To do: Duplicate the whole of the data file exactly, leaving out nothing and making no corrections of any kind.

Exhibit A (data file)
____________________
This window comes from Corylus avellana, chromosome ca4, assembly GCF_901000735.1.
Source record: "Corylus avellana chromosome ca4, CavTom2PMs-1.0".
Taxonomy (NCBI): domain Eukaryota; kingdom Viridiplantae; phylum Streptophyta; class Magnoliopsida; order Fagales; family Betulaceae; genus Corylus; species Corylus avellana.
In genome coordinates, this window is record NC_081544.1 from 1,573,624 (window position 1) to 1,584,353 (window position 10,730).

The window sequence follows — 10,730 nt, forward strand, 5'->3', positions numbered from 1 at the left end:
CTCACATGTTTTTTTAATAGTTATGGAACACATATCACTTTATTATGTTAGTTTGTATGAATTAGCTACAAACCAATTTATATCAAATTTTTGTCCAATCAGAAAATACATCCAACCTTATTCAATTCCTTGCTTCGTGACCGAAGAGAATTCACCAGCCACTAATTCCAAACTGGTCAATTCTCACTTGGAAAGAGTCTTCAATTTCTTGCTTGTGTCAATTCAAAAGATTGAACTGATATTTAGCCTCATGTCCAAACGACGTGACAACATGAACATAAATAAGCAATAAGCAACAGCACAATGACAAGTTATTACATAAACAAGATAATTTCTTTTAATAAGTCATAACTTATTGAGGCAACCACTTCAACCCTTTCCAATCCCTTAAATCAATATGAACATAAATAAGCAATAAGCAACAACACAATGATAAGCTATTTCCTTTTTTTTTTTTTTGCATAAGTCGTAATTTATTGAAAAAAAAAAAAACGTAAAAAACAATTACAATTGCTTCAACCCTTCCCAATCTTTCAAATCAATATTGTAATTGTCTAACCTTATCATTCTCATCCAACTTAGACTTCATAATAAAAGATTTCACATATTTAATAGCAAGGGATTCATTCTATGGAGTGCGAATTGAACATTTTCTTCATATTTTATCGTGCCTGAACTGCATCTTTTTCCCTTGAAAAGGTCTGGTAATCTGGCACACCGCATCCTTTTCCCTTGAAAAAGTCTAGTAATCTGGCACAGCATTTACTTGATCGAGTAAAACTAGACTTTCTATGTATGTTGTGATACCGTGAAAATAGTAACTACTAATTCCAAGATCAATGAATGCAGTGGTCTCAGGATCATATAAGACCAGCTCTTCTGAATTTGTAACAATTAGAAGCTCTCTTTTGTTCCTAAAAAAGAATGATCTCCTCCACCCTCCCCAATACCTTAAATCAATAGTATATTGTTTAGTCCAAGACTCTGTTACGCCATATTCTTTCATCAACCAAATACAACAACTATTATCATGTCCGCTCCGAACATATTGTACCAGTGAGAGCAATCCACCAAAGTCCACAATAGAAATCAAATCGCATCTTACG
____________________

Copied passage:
This window comes from Corylus avellana, chromosome ca4, assembly GCF_901000735.1.
Source record: "Corylus avellana chromosome ca4, CavTom2PMs-1.0".
Taxonomy (NCBI): domain Eukaryota; kingdom Viridiplantae; phylum Streptophyta; class Magnoliopsida; order Fagales; family Betulaceae; genus Corylus; species Corylus avellana.
In genome coordinates, this window is record NC_081544.1 from 1,573,624 (window position 1) to 1,584,353 (window position 10,730).

The window sequence follows — 10,730 nt, forward strand, 5'->3', positions numbered from 1 at the left end:
CTCACATGTTTTTTTAATAGTTATGGAACACATATCACTTTATTATGTTAGTTTGTATGAATTAGCTACAAACCAATTTATATCAAATTTTTGTCCAATCAGAAAATACATCCAACCTTATTCAATTCCTTGCTTCGTGACCGAAGAGAATTCACCAGCCACTAATTCCAAACTGGTCAATTCTCACTTGGAAAGAGTCTTCAATTTCTTGCTTGTGTCAATTCAAAAGATTGAACTGATATTTAGCCTCATGTCCAAACGACGTGACAACATGAACATAAATAAGCAATAAGCAACAGCACAATGACAAGTTATTACATAAACAAGATAATTTCTTTTAATAAGTCATAACTTATTGAGGCAACCACTTCAACCCTTTCCAATCCCTTAAATCAATATGAACATAAATAAGCAATAAGCAACAACACAATGATAAGCTATTTCCTTTTTTTTTTTTTTGCATAAGTCGTAATTTATTGAAAAAAAAAAAAACGTAAAAAACAATTACAATTGCTTCAACCCTTCCCAATCTTTCAAATCAATATTGTAATTGTCTAACCTTATCATTCTCATCCAACTTAGACTTCATAATAAAAGATTTCACATATTTAATAGCAAGGGATTCATTCTATGGAGTGCGAATTGAACATTTTCTTCATATTTTATCGTGCCTGAACTGCATCTTTTTCCCTTGAAAAGGTCTGGTAATCTGGCACACCGCATCCTTTTCCCTTGAAAAAGTCTAGTAATCTGGCACAGCATTTACTTGATCGAGTAAAACTAGACTTTCTATGTATGTTGTGATACCGTGAAAATAGTAACTACTAATTCCAAGATCAATGAATGCAGTGGTCTCAGGATCATATAAGACCAGCTCTTCTGAATTTGTAACAATTAGAAGCTCTCTTTTGTTCCTAAAAAAGAATGATCTCCTCCACCCTCCCCAATACCTTAAATCAATAGTATATTGTTTAGTCCAAGACTCTGTTACGCCATATTCTTTCATCAACCAAATACAACAACTATTATCATGTCCGCTCCGAACATATTGTACCAGTGAGAGCAATCCACCAAAGTCCACAATAGAAATCAAATCGCATCTTACG